Healthy World Cuisine is reporting live on location from Italy.
Everyone has a bucket list of some of the things that they want to do before they pass on and visiting and eating my way through Italy was on the top on my list. I am still am in a trance or maybe that is a food coma after getting the opportunity to see, feel, touch, smell, eat and enjoy all the culinary experiences that Italy has to offer. I am probably at least 5 kg heavier to prove my point but I enjoyed every minute of it.
I think one of the best ways to get to know the city and its people is by visiting the local food markets. There are many different types of food markets in Italy from supermarkets to small, neighborhood stores called alimentari and open air market stalls.
In Siena there was a lovely open air market in the central plaza. There were many mom and pop vendors selling all the yummy ingredients for a perfect picnic lunch for our picturesque drive through the rolling hills of Tuscany. Come follow along for a tour of the markets in Italy…
Have you ever tried porchetta? Porchetta is a savory, fatty, and moist boneless pork roast of Italian culinary tradition. The body of the pig is gutted, deboned, arranged carefully with layers of stuffing, meat, fat, and skin, then rolled, split, and roasted, traditionally over wood.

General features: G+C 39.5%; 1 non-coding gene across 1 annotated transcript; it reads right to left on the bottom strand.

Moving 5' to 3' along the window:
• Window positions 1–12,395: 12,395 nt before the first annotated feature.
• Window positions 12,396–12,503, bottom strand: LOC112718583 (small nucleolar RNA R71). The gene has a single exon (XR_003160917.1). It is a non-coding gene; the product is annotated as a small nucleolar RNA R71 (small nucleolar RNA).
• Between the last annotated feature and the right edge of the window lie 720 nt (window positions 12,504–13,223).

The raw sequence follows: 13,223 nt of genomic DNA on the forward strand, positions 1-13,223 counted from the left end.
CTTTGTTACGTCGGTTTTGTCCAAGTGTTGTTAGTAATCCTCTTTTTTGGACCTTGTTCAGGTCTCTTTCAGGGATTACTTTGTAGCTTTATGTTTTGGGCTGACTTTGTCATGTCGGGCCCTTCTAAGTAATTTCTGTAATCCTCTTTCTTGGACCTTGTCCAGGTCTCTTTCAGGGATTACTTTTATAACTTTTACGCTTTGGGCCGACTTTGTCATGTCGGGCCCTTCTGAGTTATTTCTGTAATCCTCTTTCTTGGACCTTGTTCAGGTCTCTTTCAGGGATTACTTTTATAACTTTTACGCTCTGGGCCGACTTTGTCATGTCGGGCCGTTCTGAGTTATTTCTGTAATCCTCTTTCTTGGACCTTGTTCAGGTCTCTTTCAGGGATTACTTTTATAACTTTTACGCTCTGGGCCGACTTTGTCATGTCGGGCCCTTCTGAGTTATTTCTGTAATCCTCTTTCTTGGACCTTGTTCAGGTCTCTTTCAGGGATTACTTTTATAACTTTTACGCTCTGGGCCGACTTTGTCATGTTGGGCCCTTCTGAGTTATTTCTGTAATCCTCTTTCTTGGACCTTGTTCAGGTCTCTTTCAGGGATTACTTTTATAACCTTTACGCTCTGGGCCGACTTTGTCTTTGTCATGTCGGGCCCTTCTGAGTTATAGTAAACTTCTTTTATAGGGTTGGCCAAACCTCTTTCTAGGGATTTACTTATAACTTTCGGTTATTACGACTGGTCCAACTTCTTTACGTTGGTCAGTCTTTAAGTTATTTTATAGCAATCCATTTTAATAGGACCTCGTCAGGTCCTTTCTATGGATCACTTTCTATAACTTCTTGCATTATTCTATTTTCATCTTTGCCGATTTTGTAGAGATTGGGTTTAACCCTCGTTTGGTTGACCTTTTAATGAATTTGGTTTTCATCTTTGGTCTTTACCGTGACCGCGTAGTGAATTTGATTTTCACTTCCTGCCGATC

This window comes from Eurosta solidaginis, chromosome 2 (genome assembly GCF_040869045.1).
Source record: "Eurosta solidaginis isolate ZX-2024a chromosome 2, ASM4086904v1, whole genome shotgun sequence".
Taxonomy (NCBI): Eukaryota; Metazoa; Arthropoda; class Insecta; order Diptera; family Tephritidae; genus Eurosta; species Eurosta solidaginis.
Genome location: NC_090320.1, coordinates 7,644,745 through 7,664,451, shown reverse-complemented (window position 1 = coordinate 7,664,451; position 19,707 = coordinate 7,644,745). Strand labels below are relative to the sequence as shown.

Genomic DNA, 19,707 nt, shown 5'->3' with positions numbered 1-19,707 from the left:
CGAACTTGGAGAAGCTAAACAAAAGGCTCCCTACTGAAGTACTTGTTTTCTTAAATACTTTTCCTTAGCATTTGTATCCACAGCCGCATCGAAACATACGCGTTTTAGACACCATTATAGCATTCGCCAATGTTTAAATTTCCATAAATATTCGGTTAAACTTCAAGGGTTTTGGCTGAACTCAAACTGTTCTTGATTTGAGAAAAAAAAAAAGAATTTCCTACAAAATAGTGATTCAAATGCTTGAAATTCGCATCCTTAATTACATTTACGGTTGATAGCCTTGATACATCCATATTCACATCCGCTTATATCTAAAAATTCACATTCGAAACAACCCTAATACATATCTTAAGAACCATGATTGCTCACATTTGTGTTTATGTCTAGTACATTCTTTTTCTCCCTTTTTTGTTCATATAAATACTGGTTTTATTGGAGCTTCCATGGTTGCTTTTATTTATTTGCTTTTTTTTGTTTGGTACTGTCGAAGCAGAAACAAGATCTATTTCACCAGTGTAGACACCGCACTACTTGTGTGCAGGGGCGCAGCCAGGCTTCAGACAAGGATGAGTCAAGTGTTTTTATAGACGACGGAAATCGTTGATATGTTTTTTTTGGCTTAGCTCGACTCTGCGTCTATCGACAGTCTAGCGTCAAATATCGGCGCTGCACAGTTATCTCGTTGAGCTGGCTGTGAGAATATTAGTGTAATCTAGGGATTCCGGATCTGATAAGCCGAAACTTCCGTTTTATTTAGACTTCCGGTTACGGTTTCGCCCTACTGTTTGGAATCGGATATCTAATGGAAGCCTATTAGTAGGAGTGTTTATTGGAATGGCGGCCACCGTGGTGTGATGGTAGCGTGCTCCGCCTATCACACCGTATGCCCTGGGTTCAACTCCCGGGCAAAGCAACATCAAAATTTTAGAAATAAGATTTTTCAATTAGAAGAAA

Porchetta is usually heavily salted in addition to being stuffed with garlic, rosemary, fennel, or other wild herbs. The description words like “ohh my goodness” don’t even seem to really capture this culinary experience. There is the crispy pork crackles on top and the savory moist meat with the spices is so delicious and goes perfectly with a glass of red wine or two from the Chianti region.
What Italian picnic would be complete without olives? Not just any olives but large Italian harvested from the Tuscan region. During my visit to the local markets, my favorite olive was the bright green mild and slightly salty flavor Castelvetrano olive. The taste was fresh, clean and a perfect accompaniment to the salty cured meats, cheeses and Tuscan crusty bread. Castelvetrano Olives can also be processed into rich flavored olive oils for cooking or dipping. However, Mr. Anonymous seemed to really enjoy the spicy chili olives (denocciolate piccante).